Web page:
(Fars News Agency, Omid Vahabzadeh via AP)

ISIS takes credit for terrorist attack in Iran that killed 12

Twelve people were killed and 42 were wounded in the Iranian capital of Tehran

Matthew Rozsa
June 7, 2017 12:40PM (UTC)

A terrorist attack in the Iranian capital of Tehran on Wednesday left 12 people dead and 42 wounded, according to a report by the Associated Press.

The attacks by suicide bombers and gunmen targeted the Iranian parliament and the tomb to the Ayatollah Ruhollah Khomeini, an important figure in Iranian history due to his association with that country's successful Islamic political revolution in 1979.

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The Islamic State is claiming responsibility for the attack, according to a report by The Washington Post. Like al Qaeda, the Islamic State is comprised of Sunni Muslim extremists, who believe that Shiite Islam is illegitimate. Because Iran is a predominantly Shiite country, they have targeted Iranian religious pilgrims throughout the Middle East and attacked a number of Shiite targets.

Shiite factions in Syria, meanwhile, have been backed by Iran in supporting Syrian President Bashar al-Assad in his ongoing battle against the Islamic State.

The parliament's speaker Ali Larijani told IRNA, the state news agency, that "some coward terrorists infiltrated a building in the Majlis, but they were seriously confronted. This is a minor issue but reveals that the terrorists pursue troublemaking."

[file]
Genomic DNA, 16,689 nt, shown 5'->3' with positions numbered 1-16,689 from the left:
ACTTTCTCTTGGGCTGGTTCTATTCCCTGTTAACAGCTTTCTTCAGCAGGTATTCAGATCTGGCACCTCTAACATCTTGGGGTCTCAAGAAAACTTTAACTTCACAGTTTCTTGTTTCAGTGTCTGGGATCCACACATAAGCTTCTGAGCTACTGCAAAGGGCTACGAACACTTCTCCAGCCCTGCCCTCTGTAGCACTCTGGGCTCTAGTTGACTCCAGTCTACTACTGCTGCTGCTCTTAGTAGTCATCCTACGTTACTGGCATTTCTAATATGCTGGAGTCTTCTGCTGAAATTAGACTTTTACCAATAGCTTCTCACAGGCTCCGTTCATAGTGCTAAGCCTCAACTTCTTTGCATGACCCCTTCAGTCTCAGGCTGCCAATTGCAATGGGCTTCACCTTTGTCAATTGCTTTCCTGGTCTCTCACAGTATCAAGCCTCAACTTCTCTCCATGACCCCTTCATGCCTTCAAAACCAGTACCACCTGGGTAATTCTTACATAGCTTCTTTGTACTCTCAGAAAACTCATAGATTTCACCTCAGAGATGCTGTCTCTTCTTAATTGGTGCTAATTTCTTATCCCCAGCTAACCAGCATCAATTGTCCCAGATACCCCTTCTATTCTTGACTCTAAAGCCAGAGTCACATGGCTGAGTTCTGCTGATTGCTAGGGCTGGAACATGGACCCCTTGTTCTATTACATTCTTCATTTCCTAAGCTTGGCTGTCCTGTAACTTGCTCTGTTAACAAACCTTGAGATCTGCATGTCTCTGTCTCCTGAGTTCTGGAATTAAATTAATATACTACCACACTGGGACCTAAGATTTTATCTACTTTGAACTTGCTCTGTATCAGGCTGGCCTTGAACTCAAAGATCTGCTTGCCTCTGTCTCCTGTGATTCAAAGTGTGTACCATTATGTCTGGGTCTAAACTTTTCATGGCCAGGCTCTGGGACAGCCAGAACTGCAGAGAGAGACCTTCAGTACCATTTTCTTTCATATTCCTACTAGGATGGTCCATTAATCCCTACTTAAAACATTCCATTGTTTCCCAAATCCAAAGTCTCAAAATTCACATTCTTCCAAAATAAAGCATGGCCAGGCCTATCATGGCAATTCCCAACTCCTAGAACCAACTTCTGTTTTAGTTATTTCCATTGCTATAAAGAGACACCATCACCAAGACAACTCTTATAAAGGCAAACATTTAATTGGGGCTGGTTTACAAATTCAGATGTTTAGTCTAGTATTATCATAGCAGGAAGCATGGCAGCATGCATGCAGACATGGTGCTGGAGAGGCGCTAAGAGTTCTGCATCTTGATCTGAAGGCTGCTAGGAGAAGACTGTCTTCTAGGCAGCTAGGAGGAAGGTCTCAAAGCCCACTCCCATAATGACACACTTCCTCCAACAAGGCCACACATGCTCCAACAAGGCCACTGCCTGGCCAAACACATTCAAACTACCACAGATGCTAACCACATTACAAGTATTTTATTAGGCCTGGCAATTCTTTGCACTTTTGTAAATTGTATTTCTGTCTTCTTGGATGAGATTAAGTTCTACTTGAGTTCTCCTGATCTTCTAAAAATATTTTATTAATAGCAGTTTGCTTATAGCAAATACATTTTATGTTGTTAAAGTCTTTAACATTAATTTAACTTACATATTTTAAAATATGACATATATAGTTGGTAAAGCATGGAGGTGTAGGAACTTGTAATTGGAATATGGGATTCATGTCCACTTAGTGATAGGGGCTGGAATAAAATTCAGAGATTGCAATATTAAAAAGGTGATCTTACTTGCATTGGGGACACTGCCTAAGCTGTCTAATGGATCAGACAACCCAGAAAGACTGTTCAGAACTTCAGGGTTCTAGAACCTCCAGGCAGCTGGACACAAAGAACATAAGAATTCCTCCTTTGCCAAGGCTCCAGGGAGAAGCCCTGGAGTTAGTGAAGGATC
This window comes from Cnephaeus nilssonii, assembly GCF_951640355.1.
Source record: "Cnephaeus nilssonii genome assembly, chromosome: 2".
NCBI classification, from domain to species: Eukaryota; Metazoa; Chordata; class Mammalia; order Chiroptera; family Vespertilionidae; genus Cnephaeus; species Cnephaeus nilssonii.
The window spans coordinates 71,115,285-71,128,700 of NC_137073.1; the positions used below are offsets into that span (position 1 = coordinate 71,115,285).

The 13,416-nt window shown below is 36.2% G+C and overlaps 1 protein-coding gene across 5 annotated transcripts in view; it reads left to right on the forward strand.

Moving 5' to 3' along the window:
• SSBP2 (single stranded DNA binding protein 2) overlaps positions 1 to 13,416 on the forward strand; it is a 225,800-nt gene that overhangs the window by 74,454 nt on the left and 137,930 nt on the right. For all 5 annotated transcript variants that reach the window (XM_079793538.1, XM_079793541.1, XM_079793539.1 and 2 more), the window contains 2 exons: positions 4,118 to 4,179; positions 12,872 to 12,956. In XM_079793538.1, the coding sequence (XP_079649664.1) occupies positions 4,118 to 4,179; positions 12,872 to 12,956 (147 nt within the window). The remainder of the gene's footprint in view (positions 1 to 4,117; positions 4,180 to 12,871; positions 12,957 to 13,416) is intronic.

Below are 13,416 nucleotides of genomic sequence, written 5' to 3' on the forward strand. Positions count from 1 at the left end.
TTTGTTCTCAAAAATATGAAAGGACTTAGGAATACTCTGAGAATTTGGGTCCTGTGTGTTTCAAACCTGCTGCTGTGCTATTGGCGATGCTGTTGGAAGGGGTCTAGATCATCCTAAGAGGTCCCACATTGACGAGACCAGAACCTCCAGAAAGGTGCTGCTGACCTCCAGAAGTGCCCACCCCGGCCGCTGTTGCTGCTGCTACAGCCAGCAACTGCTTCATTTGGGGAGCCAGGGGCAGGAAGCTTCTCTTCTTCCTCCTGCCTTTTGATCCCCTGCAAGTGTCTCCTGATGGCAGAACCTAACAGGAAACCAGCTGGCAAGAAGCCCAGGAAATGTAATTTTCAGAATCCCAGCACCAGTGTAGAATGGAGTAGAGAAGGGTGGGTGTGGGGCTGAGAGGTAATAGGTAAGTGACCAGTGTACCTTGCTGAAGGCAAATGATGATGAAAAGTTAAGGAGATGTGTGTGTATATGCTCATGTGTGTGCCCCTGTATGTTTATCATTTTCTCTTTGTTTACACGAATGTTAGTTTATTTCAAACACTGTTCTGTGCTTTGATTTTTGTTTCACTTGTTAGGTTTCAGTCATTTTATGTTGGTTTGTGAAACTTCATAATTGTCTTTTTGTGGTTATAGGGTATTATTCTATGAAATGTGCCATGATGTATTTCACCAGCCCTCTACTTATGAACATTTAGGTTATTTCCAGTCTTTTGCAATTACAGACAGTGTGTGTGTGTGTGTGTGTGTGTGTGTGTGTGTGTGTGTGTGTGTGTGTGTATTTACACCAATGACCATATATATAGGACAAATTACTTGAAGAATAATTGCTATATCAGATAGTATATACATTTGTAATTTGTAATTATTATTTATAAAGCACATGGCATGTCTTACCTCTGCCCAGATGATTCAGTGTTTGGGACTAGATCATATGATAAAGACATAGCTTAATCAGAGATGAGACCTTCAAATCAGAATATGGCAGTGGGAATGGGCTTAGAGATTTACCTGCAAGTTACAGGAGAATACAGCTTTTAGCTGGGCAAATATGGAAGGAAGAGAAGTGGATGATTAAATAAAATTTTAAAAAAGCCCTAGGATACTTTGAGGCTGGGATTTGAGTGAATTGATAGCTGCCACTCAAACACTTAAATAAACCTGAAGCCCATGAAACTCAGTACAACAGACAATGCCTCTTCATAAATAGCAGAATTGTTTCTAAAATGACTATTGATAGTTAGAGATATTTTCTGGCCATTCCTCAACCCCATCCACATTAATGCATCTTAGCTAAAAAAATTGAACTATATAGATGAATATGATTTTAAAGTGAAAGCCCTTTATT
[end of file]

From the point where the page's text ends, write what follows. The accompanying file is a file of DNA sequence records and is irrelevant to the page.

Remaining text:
Although Iranian intelligence claims that they intercepted and prevented a third attack, the Islamic State has not made any mention of a third attempt against Iran.

The assailants were armed with Kalashnikov rifles and wore women's clothing as they entered the area, according to a report by Time. In the aftermath of the attack, police snipers could be seen on rooftops around the parliament building and nearby shops were shuttered.

Matthew Rozsa

Matthew Rozsa is a breaking news writer for Salon. He holds an MA in History from Rutgers University-Newark and is ABD in his PhD program in History at Lehigh University. His work has appeared in Mic, Quartz and MSNBC.

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